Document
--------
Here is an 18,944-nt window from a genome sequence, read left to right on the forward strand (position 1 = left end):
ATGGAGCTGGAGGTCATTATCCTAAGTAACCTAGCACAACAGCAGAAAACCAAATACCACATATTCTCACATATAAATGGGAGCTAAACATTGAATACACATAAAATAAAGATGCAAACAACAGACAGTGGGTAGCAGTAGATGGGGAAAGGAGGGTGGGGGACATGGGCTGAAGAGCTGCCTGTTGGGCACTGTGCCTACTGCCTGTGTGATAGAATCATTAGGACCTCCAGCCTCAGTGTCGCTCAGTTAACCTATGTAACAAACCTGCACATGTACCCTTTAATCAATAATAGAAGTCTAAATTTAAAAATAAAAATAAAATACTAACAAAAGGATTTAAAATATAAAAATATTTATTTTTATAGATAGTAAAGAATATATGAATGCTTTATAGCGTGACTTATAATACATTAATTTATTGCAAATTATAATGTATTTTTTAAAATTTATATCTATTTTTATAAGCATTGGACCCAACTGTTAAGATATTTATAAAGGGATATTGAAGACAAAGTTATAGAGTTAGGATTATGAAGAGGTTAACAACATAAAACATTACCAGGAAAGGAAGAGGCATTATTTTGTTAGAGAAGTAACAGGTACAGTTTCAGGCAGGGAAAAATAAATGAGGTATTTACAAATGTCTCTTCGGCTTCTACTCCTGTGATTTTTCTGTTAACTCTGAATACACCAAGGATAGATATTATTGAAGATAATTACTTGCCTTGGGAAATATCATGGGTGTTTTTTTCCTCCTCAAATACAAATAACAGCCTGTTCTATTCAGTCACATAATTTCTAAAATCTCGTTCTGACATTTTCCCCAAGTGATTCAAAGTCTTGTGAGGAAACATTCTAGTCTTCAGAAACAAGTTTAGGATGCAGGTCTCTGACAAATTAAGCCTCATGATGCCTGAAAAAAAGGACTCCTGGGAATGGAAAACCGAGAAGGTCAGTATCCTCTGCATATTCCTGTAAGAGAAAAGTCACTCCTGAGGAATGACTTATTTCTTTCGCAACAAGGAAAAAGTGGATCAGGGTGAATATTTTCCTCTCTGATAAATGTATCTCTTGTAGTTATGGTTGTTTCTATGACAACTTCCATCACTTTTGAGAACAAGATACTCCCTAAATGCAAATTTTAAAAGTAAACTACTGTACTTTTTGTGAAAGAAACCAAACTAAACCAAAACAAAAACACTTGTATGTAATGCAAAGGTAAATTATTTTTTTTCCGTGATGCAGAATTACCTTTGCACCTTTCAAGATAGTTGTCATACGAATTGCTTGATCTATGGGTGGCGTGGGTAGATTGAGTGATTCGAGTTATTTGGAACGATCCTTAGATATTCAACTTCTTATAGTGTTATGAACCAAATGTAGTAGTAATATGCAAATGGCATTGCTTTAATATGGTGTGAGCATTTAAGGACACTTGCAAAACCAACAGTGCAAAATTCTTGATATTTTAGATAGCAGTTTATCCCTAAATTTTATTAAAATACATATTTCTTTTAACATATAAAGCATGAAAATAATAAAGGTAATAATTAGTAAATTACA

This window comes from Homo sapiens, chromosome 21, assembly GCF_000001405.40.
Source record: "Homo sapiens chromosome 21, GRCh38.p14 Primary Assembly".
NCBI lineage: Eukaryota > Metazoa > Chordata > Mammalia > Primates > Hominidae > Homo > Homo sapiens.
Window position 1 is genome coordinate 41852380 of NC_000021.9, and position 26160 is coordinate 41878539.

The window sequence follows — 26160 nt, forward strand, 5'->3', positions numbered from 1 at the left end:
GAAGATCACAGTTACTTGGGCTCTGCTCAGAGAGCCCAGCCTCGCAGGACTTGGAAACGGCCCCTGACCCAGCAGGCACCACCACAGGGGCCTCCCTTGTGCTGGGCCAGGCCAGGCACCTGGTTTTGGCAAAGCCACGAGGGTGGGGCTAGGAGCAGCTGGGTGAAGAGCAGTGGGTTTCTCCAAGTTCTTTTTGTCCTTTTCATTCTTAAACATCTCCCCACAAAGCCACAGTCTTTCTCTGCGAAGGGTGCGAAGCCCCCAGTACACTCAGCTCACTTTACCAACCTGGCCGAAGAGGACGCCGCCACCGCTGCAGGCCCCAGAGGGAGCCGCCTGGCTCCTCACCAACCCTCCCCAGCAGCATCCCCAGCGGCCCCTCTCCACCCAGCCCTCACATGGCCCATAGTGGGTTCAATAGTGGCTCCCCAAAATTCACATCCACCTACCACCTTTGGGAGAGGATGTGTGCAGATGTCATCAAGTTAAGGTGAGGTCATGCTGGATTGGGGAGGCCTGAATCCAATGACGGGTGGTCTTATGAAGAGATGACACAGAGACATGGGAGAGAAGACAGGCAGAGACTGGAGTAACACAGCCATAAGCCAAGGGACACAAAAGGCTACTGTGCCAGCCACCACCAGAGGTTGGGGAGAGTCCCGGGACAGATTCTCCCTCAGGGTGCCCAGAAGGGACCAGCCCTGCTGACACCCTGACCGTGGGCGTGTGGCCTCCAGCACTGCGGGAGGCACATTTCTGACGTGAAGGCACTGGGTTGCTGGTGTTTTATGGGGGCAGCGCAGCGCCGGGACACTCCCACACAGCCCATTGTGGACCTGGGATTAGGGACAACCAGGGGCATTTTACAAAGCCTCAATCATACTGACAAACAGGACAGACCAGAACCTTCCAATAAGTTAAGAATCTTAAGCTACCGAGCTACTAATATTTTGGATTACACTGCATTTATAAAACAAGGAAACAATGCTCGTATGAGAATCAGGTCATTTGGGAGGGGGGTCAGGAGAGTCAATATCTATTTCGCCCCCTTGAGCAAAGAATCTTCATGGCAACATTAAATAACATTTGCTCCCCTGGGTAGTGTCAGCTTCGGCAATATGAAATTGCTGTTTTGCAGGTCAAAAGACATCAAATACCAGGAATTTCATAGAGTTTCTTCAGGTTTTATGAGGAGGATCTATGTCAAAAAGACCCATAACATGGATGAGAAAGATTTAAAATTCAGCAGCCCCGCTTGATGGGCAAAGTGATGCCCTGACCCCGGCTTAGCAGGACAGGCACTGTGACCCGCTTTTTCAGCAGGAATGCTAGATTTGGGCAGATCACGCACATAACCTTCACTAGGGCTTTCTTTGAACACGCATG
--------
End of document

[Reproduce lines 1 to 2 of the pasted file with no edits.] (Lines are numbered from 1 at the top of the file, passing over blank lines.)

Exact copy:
Here is an 18,944-nt window from a genome sequence, read left to right on the forward strand (position 1 = left end):
ATGGAGCTGGAGGTCATTATCCTAAGTAACCTAGCACAACAGCAGAAAACCAAATACCACATATTCTCACATATAAATGGGAGCTAAACATTGAATACACATAAAATAAAGATGCAAACAACAGACAGTGGGTAGCAGTAGATGGGGAAAGGAGGGTGGGGGACATGGGCTGAAGAGCTGCCTGTTGGGCACTGTGCCTACTGCCTGTGTGATAGAATCATTAGGACCTCCAGCCTCAGTGTCGCTCAGTTAACCTATGTAACAAACCTGCACATGTACCCTTTAATCAATAATAGAAGTCTAAATTTAAAAATAAAAATAAAATACTAACAAAAGGATTTAAAATATAAAAATATTTATTTTTATAGATAGTAAAGAATATATGAATGCTTTATAGCGTGACTTATAATACATTAATTTATTGCAAATTATAATGTATTTTTTAAAATTTATATCTATTTTTATAAGCATTGGACCCAACTGTTAAGATATTTATAAAGGGATATTGAAGACAAAGTTATAGAGTTAGGATTATGAAGAGGTTAACAACATAAAACATTACCAGGAAAGGAAGAGGCATTATTTTGTTAGAGAAGTAACAGGTACAGTTTCAGGCAGGGAAAAATAAATGAGGTATTTACAAATGTCTCTTCGGCTTCTACTCCTGTGATTTTTCTGTTAACTCTGAATACACCAAGGATAGATATTATTGAAGATAATTACTTGCCTTGGGAAATATCATGGGTGTTTTTTTCCTCCTCAAATACAAATAACAGCCTGTTCTATTCAGTCACATAATTTCTAAAATCTCGTTCTGACATTTTCCCCAAGTGATTCAAAGTCTTGTGAGGAAACATTCTAGTCTTCAGAAACAAGTTTAGGATGCAGGTCTCTGACAAATTAAGCCTCATGATGCCTGAAAAAAAGGACTCCTGGGAATGGAAAACCGAGAAGGTCAGTATCCTCTGCATATTCCTGTAAGAGAAAAGTCACTCCTGAGGAATGACTTATTTCTTTCGCAACAAGGAAAAAGTGGATCAGGGTGAATATTTTCCTCTCTGATAAATGTATCTCTTGTAGTTATGGTTGTTTCTATGACAACTTCCATCACTTTTGAGAACAAGATACTCCCTAAATGCAAATTTTAAAAGTAAACTACTGTACTTTTTGTGAAAGAAACCAAACTAAACCAAAACAAAAACACTTGTATGTAATGCAAAGGTAAATTATTTTTTTTCCGTGATGCAGAATTACCTTTGCACCTTTCAAGATAGTTGTCATACGAATTGCTTGATCTATGGGTGGCGTGGGTAGATTGAGTGATTCGAGTTATTTGGAACGATCCTTAGATATTCAACTTCTTATAGTGTTATGAACCAAATGTAGTAGTAATATGCAAATGGCATTGCTTTAATATGGTGTGAGCATTTAAGGACACTTGCAAAACCAACAGTGCAAAATTCTTGATATTTTAGATAGCAGTTTATCCCTAAATTTTATTAAAATACATATTTCTTTTAACATATAAAGCATGAAAATAATAAAGGTAATAATTAGTAAATTACA